In Europe, the migration crisis, spurred off by the immense migration flow in 2015, has led to a rebordering process largely questioning the principle of a “Europe without borders” which has been propagated by the European Union (EU) ever since the ambitious project of the Single European Market in 1987. Today, the COVID19 pandemic seems to confirm this tendency, at least during the first lockdown phase from March to June 2020. It is the heart of the Schengen agreement abolishing internal border checks of EU citizens which has been at stake. The re-introduction of “border controls” in EU Member States within the Schengen space not only represents an obstacle to internal mobility within the EU but also leads to growing protectionism and a new fear of “the other” which highly threatens the potential of a welcoming policy towards migrants. But walls and fences against migrants are also one of the leading policy objectives of the Trump administration in the US. However, the wall sepertating the US from Mexico seems to draw less attention in the public debate since the COVID19 crisis. Does the pandemic stop fears of migration or does it reinforce bordering processes in Europe and in the US?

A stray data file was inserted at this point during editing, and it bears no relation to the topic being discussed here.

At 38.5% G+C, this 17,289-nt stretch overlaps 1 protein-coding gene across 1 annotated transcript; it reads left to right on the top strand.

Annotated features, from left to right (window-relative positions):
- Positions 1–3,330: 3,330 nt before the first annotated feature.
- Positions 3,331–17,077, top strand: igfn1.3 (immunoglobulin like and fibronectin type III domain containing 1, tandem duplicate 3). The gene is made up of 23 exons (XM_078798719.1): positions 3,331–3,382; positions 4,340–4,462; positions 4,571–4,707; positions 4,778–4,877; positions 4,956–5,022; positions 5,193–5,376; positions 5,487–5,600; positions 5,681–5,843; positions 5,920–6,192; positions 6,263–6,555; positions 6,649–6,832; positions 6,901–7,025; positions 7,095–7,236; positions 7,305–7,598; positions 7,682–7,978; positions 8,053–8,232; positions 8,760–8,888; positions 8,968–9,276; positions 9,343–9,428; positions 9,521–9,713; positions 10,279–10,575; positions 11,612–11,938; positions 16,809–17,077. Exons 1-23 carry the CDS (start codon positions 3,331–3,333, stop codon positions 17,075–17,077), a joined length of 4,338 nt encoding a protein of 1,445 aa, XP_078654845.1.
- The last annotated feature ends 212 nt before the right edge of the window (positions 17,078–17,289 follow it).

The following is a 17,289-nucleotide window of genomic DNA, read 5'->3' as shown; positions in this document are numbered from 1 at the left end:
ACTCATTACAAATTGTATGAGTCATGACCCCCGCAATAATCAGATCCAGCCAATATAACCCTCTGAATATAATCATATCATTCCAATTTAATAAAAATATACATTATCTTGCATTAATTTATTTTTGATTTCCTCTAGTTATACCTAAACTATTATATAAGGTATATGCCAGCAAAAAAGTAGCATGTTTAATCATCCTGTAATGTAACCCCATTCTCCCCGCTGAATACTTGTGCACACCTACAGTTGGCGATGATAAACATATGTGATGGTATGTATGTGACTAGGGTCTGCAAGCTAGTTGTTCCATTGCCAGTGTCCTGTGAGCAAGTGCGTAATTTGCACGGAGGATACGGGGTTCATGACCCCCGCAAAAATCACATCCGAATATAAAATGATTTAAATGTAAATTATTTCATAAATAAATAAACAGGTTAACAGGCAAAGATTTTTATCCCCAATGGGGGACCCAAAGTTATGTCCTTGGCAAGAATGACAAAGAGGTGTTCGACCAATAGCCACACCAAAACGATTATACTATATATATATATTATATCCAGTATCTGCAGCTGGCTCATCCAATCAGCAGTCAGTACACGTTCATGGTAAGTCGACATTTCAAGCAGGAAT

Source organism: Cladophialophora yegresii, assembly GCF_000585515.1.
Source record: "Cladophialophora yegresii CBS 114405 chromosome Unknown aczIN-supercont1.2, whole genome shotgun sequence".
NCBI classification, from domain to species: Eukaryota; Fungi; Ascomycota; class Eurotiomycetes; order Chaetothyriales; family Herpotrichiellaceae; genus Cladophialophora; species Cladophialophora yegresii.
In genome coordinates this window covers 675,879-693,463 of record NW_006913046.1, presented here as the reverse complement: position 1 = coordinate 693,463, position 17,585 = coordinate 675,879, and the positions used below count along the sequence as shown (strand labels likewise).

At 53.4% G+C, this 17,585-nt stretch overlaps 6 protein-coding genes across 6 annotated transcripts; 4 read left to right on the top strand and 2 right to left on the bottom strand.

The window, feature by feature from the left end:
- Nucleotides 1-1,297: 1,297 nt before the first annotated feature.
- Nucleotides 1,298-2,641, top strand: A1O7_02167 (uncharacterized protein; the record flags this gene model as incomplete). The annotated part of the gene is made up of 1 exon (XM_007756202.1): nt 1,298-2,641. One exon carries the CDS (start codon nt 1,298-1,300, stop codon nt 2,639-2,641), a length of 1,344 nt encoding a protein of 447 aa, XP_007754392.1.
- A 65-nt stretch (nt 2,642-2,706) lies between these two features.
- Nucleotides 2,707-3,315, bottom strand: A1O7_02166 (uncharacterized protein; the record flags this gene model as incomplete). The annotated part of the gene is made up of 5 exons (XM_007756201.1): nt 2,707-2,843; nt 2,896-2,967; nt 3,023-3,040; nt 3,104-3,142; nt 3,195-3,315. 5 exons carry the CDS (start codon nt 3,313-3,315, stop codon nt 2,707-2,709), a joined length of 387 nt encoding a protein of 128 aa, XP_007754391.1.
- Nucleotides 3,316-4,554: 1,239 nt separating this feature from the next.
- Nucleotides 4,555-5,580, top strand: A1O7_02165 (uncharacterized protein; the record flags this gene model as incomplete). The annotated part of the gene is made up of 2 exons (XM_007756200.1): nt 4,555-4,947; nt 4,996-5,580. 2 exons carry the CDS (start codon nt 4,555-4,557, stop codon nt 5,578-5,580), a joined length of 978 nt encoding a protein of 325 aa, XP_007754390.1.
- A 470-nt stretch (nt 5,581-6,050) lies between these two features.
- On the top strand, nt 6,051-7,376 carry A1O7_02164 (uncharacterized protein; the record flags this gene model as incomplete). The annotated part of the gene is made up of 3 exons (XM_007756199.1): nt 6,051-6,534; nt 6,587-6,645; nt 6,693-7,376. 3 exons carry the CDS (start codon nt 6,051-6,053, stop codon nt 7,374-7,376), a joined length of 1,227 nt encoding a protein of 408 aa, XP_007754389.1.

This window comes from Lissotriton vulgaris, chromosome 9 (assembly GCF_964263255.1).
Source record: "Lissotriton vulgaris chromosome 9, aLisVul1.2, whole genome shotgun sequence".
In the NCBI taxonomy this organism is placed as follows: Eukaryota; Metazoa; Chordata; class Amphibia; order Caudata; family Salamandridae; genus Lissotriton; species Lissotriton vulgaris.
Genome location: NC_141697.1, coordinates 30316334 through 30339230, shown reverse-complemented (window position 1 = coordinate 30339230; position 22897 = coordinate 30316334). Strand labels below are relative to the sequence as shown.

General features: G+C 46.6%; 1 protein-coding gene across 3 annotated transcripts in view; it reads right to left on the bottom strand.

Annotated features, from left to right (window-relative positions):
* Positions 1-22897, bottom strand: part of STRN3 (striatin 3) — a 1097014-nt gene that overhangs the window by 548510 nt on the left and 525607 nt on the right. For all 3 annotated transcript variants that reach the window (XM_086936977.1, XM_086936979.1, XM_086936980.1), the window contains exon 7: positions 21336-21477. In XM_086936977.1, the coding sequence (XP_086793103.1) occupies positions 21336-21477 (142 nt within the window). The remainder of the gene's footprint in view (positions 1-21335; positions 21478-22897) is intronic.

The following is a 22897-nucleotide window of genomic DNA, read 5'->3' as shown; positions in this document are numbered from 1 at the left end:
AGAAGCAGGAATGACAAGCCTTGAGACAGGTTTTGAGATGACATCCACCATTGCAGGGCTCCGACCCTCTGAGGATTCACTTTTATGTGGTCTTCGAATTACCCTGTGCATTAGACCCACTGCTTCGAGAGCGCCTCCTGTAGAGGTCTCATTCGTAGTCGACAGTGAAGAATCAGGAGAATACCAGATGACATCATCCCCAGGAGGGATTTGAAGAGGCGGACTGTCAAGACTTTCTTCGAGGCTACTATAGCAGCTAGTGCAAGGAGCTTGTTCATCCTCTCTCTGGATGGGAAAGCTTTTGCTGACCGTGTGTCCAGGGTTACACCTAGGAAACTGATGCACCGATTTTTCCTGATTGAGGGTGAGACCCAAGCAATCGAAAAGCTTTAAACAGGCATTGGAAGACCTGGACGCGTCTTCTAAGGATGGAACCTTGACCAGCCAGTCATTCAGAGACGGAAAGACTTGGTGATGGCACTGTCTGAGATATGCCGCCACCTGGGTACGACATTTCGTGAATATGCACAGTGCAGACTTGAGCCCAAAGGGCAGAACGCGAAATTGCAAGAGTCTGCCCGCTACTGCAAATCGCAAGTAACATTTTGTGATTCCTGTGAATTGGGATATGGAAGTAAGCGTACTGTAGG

This round-table will assess from a comparative EU-US perspective how COVID19 has affected the migration debate and policies on both sides of the Atlantic.
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